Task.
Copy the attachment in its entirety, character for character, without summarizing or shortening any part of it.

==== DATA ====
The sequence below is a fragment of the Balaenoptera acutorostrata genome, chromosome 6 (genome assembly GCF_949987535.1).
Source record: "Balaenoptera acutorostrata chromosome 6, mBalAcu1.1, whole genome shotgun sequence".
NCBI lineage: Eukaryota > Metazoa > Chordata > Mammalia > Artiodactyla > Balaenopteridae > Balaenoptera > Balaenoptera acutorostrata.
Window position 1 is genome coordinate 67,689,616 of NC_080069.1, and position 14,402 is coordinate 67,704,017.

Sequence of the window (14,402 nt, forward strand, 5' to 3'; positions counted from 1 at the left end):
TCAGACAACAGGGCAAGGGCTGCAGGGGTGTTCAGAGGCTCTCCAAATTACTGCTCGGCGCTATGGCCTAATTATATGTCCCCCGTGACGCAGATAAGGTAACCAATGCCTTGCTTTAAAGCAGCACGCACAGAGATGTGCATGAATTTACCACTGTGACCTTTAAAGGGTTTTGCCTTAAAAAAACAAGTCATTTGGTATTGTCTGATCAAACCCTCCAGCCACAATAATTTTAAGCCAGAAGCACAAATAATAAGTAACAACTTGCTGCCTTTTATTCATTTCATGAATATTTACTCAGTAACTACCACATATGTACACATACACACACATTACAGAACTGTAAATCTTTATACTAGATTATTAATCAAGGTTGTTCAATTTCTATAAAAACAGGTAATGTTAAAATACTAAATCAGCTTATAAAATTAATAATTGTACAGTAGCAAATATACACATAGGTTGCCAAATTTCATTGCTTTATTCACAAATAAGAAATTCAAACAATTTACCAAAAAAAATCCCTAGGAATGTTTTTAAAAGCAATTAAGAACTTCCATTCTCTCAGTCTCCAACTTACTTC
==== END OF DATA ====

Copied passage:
The sequence below is a fragment of the Balaenoptera acutorostrata genome, chromosome 6 (genome assembly GCF_949987535.1).
Source record: "Balaenoptera acutorostrata chromosome 6, mBalAcu1.1, whole genome shotgun sequence".
NCBI lineage: Eukaryota > Metazoa > Chordata > Mammalia > Artiodactyla > Balaenopteridae > Balaenoptera > Balaenoptera acutorostrata.
Window position 1 is genome coordinate 67,689,616 of NC_080069.1, and position 14,402 is coordinate 67,704,017.

Sequence of the window (14,402 nt, forward strand, 5' to 3'; positions counted from 1 at the left end):
TCAGACAACAGGGCAAGGGCTGCAGGGGTGTTCAGAGGCTCTCCAAATTACTGCTCGGCGCTATGGCCTAATTATATGTCCCCCGTGACGCAGATAAGGTAACCAATGCCTTGCTTTAAAGCAGCACGCACAGAGATGTGCATGAATTTACCACTGTGACCTTTAAAGGGTTTTGCCTTAAAAAAACAAGTCATTTGGTATTGTCTGATCAAACCCTCCAGCCACAATAATTTTAAGCCAGAAGCACAAATAATAAGTAACAACTTGCTGCCTTTTATTCATTTCATGAATATTTACTCAGTAACTACCACATATGTACACATACACACACATTACAGAACTGTAAATCTTTATACTAGATTATTAATCAAGGTTGTTCAATTTCTATAAAAACAGGTAATGTTAAAATACTAAATCAGCTTATAAAATTAATAATTGTACAGTAGCAAATATACACATAGGTTGCCAAATTTCATTGCTTTATTCACAAATAAGAAATTCAAACAATTTACCAAAAAAAATCCCTAGGAATGTTTTTAAAAGCAATTAAGAACTTCCATTCTCTCAGTCTCCAACTTACTTC